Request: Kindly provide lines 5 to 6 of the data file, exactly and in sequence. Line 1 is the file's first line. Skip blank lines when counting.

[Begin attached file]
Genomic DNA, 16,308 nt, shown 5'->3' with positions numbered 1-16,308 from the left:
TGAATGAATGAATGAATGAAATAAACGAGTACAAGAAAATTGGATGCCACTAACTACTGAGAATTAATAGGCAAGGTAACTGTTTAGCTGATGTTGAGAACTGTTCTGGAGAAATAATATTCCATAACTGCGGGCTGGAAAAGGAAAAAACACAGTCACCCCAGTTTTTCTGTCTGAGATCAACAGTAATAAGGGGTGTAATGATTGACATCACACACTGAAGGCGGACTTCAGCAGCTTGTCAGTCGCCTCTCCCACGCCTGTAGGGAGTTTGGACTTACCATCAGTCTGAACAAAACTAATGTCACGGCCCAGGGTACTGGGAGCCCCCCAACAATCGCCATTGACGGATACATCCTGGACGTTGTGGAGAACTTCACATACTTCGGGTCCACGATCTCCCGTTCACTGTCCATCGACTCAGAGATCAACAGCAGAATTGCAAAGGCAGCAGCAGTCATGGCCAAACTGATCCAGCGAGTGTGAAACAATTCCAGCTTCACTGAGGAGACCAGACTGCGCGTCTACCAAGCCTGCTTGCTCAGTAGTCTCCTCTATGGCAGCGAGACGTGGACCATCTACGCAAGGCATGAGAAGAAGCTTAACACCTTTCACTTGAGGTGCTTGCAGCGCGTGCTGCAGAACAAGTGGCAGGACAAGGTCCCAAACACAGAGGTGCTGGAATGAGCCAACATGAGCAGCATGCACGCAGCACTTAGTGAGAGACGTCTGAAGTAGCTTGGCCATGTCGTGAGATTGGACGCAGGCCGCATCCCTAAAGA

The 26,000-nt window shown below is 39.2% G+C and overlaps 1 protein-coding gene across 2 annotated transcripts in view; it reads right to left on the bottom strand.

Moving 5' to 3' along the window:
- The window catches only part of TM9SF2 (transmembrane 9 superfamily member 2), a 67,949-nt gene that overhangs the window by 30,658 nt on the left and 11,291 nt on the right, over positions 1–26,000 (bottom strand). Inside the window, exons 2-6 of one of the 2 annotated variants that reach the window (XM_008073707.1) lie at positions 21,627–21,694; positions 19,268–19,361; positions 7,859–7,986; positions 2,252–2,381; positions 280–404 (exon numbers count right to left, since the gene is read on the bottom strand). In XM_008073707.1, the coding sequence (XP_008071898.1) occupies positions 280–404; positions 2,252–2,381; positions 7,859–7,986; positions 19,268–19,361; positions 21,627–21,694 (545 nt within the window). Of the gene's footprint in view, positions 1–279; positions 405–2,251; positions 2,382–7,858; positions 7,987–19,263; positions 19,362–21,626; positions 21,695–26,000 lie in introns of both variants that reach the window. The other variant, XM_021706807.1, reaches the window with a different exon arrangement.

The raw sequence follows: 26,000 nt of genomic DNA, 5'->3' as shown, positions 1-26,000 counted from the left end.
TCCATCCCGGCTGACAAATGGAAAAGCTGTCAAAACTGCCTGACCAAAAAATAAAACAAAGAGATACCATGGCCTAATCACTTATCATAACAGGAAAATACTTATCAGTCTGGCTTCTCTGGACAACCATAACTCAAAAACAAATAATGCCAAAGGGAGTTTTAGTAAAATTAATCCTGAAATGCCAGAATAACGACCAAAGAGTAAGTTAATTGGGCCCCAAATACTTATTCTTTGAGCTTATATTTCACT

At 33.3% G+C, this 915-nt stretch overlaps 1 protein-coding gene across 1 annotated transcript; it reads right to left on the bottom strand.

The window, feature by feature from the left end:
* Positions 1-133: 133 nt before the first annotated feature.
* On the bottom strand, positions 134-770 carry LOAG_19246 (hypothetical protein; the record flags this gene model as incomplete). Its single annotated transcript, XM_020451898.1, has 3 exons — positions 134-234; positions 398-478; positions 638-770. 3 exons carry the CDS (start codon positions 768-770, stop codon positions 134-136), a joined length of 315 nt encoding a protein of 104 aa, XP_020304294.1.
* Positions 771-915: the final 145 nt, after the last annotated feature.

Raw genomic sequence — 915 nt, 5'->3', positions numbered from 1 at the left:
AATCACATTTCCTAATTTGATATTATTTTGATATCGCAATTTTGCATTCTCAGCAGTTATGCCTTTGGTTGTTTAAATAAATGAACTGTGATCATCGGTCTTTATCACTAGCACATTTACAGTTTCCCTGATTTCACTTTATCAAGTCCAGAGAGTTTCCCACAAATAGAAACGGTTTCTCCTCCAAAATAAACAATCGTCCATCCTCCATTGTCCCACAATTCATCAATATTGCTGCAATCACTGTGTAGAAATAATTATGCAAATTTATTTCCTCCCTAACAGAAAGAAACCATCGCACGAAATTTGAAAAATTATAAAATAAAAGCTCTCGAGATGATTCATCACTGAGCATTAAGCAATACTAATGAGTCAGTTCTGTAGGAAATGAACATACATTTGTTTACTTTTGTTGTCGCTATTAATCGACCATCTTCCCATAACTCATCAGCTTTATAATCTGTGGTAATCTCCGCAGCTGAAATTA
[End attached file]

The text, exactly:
- The window catches only part of TM9SF2 (transmembrane 9 superfamily member 2), a 67,949-nt gene that overhangs the window by 30,658 nt on the left and 11,291 nt on the right, over positions 1–26,000 (bottom strand). Inside the window, exons 2-6 of one of the 2 annotated variants that reach the window (XM_008073707.1) lie at positions 21,627–21,694; positions 19,268–19,361; positions 7,859–7,986; positions 2,252–2,381; positions 280–404 (exon numbers count right to left, since the gene is read on the bottom strand). In XM_008073707.1, the coding sequence (XP_008071898.1) occupies positions 280–404; positions 2,252–2,381; positions 7,859–7,986; positions 19,268–19,361; positions 21,627–21,694 (545 nt within the window). Of the gene's footprint in view, positions 1–279; positions 405–2,251; positions 2,382–7,858; positions 7,987–19,263; positions 19,362–21,626; positions 21,695–26,000 lie in introns of both variants that reach the window. The other variant, XM_021706807.1, reaches the window with a different exon arrangement.

The raw sequence follows: 26,000 nt of genomic DNA, 5'->3' as shown, positions 1-26,000 counted from the left end.